The Unfortunate Tale of Pico the Peacock

I didn’t really know him.

“The peacock does most of his serious strutting in the spring and summer when he has a full tail to do it with. Usually he begins shortly after breakfast, struts for several hours, desists in the heat of the day, and begins again in the late afternoon.”

Flannery O’Connor, “The King of the Birds”

I spotted Pico back in March. He was one magnificent bird dressed in emerald green and royal blue, turquoise and purple. All alone in the world.

I knew nothing about him, but I wanted to. Was he a pet? Did he escape? Did he have a name? I’ll never know. Months before that first encounter, my friend and neighbor Stan had mentioned peacocks in the neighborhood. Then sure enough, I spotted him outside my bedroom window, scrambled for my shoes, and grabbed my phone for documentation.

Pico, March 12, 2022, 8:26 AM

Later at school, I told my students about our neighborhood peacock. They said Houston was known for peacock populations. Who knew? I Googled their claim, and it’s true. This one seemed to be a loner. I spotted him a second time. And a third. And a fourth. I snapped more photos, shot some videos, and admired him from afar. I was smitten. Only once did he speak. Was it a cry? I backed away.  

Pico, March 23, 2022, 6:23 PM
Pico, March 26, 2022, 8:43 AM
Pico, March 27, 2022, 8:30 AM

“At night these calls take on a minor key and the air for miles around is charged with them.”

Flannery O’Connor, “The King of the Birds”

Once you hear a peacock’s voice, you’ll recognize it whether you see him or not. But the calls stopped.

He was gorgeous. No reason to die.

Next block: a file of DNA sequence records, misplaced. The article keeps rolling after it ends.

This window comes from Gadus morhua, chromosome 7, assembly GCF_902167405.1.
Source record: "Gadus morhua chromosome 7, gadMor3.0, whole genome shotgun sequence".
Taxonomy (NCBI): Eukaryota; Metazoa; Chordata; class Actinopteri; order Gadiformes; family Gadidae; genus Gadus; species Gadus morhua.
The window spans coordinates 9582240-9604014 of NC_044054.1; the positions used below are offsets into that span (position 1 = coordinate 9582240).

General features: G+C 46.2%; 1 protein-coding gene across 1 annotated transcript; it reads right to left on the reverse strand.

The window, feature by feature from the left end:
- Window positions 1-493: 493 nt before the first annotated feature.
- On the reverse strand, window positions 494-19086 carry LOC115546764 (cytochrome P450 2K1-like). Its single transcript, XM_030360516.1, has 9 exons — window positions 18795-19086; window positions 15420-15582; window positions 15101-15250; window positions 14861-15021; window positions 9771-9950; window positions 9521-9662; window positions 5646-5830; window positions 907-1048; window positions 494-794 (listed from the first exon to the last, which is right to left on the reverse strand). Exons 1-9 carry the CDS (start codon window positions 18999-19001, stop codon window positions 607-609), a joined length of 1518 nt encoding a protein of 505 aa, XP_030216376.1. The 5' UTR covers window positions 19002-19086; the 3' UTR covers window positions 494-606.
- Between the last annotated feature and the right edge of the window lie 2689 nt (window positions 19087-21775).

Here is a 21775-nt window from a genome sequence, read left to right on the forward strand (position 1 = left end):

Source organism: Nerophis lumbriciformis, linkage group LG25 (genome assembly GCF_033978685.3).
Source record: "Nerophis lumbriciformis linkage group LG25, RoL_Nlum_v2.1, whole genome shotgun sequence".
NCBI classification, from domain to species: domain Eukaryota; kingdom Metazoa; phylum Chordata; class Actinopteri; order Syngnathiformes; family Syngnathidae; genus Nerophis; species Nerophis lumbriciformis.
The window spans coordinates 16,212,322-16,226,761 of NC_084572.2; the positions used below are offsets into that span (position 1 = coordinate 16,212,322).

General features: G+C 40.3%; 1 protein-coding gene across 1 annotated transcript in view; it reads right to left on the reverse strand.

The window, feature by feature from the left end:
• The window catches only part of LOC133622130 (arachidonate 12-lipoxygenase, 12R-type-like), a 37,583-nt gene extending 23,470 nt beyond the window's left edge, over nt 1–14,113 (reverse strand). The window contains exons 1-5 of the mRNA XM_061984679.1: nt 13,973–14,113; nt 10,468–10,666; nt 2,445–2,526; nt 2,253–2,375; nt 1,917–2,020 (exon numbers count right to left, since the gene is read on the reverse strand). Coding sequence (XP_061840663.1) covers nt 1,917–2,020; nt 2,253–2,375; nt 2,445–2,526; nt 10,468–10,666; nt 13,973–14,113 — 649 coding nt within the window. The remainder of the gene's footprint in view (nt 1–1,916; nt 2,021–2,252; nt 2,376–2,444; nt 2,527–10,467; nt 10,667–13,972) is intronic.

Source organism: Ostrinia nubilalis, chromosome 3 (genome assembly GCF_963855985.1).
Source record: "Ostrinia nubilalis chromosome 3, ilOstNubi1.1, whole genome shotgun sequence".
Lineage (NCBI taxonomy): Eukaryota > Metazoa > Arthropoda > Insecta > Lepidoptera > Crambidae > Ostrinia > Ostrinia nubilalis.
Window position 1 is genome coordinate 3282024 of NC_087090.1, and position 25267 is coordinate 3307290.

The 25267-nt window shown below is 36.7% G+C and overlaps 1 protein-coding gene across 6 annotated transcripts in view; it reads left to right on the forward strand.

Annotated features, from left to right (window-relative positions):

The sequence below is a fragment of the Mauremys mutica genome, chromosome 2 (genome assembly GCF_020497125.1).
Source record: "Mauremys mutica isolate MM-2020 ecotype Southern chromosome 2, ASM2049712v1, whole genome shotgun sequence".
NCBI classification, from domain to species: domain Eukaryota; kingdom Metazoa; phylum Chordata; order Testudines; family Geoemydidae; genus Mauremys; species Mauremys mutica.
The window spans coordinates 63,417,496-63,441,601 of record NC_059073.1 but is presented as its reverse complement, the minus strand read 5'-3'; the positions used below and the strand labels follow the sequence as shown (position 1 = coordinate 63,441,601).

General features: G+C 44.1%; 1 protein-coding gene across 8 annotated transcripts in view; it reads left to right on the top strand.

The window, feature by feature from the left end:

Stan told my husband that someone ran the peacock down in cold blood. Vehicular homicide. I don’t know how Stan knew. I want to believe it’s not true. How could anyone be so cruel? So sadistic? I’ll never know.

My heart reeled at the news. He deserved better. At least, a name. So, I named him Pico. In my mind, he flew in from Puerto Rico. RIP, you handsome King of the Birds.

I Awoke to the Moon

The Waning Gibbous Phase

I awoke to the moon shining through the trees and studied it with delight in the cool Sunday morning breeze. I felt God with me. My mother and my dog Rain, too. No longer here. But vividly here. In my heart.

Great are the works of the Lord;
They are studied by all who delight in them.
Psalm 111:2

The Lord created the world. That thought alone boggles the mind. His works are great. I will study and delight in them.

This spring semester, I’m studying William Wordsworth’s epic poem, The Prelude. According to my syllabus, “it is often said that The Prelude represents the true beginning of modern literature.” Book One depicts the poet from his youth, studying and delighting in the works of the Lord. Wordsworth never directly credits God, but he contemplates nature—the time of year, the warmth of the day, the placement of the sun in the sky, the color of the clouds, the illumination of the ground, and the peace of his surroundings—in connection to his own place in the world.

‘Twas Autumn, and a calm and placid day,
With warmth as much as needed from a sun
Two hours declined towards the west, a day
With silver clouds, and sunshine on the grass,
And, in the sheltered grove where I was couched
A perfect stillness. On the ground I lay
Passing through many thoughts, yet mainly such
As to myself pertained…(74-81).

Wordsworth provides a basic lesson of gratitude in his appreciation of small pleasures, and in this case, the world’s beauty. God resides in His creation, and like Wordsworth, we can find God’s peace if only we stop long enough to see and breathe in His presence in the world. Through a meditative pause and an eye on divine creation, Wordsworth found inspiration, hope, and a soothing balance in his life, and so will we.

…Thus long I lay
Cheared by the genial pillow of the earth
Beneath my head, soothed by a sense of touch
From the warm ground, that balanced me…(87-90).
Taste and see that the Lord is good; 
blessed is the one who takes refuge in him…
Psalm 34:8